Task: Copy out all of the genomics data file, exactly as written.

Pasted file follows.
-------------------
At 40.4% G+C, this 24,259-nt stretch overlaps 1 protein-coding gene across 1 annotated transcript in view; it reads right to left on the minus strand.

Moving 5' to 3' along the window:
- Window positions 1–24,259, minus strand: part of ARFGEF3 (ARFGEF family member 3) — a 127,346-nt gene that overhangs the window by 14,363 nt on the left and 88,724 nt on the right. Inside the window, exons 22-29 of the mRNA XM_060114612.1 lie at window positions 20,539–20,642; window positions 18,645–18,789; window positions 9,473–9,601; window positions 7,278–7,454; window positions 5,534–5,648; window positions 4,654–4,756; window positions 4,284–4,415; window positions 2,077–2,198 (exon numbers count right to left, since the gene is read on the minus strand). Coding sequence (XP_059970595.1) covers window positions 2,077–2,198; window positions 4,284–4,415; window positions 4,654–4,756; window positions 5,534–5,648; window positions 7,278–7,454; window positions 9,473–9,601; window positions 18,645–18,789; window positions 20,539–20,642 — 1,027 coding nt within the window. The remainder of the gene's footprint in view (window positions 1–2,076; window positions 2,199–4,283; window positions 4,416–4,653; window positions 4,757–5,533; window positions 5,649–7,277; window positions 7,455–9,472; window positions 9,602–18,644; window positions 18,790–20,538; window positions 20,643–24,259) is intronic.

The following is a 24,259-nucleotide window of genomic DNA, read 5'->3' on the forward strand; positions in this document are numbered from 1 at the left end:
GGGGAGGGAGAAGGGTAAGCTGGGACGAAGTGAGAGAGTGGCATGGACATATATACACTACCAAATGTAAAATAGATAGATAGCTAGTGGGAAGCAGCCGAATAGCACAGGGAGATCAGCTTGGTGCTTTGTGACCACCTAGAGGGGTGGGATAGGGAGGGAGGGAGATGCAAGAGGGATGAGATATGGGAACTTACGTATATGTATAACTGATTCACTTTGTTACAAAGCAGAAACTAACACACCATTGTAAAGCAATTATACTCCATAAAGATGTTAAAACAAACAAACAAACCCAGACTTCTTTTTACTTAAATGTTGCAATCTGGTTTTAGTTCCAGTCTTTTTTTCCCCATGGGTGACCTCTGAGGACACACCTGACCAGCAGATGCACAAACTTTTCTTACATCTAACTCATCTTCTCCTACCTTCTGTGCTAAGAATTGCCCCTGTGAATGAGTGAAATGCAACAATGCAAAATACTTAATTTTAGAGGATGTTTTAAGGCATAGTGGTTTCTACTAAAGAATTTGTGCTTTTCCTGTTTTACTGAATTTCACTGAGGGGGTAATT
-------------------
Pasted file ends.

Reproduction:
At 40.4% G+C, this 24,259-nt stretch overlaps 1 protein-coding gene across 1 annotated transcript in view; it reads right to left on the minus strand.

Moving 5' to 3' along the window:
- Window positions 1–24,259, minus strand: part of ARFGEF3 (ARFGEF family member 3) — a 127,346-nt gene that overhangs the window by 14,363 nt on the left and 88,724 nt on the right. Inside the window, exons 22-29 of the mRNA XM_060114612.1 lie at window positions 20,539–20,642; window positions 18,645–18,789; window positions 9,473–9,601; window positions 7,278–7,454; window positions 5,534–5,648; window positions 4,654–4,756; window positions 4,284–4,415; window positions 2,077–2,198 (exon numbers count right to left, since the gene is read on the minus strand). Coding sequence (XP_059970595.1) covers window positions 2,077–2,198; window positions 4,284–4,415; window positions 4,654–4,756; window positions 5,534–5,648; window positions 7,278–7,454; window positions 9,473–9,601; window positions 18,645–18,789; window positions 20,539–20,642 — 1,027 coding nt within the window. The remainder of the gene's footprint in view (window positions 1–2,076; window positions 2,199–4,283; window positions 4,416–4,653; window positions 4,757–5,533; window positions 5,649–7,277; window positions 7,455–9,472; window positions 9,602–18,644; window positions 18,790–20,538; window positions 20,643–24,259) is intronic.

The following is a 24,259-nucleotide window of genomic DNA, read 5'->3' on the forward strand; positions in this document are numbered from 1 at the left end:
GGGGAGGGAGAAGGGTAAGCTGGGACGAAGTGAGAGAGTGGCATGGACATATATACACTACCAAATGTAAAATAGATAGATAGCTAGTGGGAAGCAGCCGAATAGCACAGGGAGATCAGCTTGGTGCTTTGTGACCACCTAGAGGGGTGGGATAGGGAGGGAGGGAGATGCAAGAGGGATGAGATATGGGAACTTACGTATATGTATAACTGATTCACTTTGTTACAAAGCAGAAACTAACACACCATTGTAAAGCAATTATACTCCATAAAGATGTTAAAACAAACAAACAAACCCAGACTTCTTTTTACTTAAATGTTGCAATCTGGTTTTAGTTCCAGTCTTTTTTTCCCCATGGGTGACCTCTGAGGACACACCTGACCAGCAGATGCACAAACTTTTCTTACATCTAACTCATCTTCTCCTACCTTCTGTGCTAAGAATTGCCCCTGTGAATGAGTGAAATGCAACAATGCAAAATACTTAATTTTAGAGGATGTTTTAAGGCATAGTGGTTTCTACTAAAGAATTTGTGCTTTTCCTGTTTTACTGAATTTCACTGAGGGGGTAATT